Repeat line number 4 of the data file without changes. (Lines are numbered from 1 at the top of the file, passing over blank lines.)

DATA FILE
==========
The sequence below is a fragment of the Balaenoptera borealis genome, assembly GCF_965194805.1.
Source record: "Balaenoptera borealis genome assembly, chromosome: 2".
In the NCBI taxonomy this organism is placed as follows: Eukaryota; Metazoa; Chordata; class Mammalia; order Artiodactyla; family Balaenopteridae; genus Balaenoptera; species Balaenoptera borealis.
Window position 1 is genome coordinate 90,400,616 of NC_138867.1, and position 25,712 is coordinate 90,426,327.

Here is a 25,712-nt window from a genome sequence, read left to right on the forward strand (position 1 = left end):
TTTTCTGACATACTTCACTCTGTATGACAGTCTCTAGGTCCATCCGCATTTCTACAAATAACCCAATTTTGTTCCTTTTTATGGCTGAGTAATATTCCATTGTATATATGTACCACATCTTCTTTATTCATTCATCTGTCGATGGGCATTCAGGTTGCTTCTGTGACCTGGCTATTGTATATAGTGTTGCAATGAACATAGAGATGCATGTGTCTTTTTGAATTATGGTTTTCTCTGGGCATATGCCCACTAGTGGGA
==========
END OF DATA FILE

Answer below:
Window position 1 is genome coordinate 90,400,616 of NC_138867.1, and position 25,712 is coordinate 90,426,327.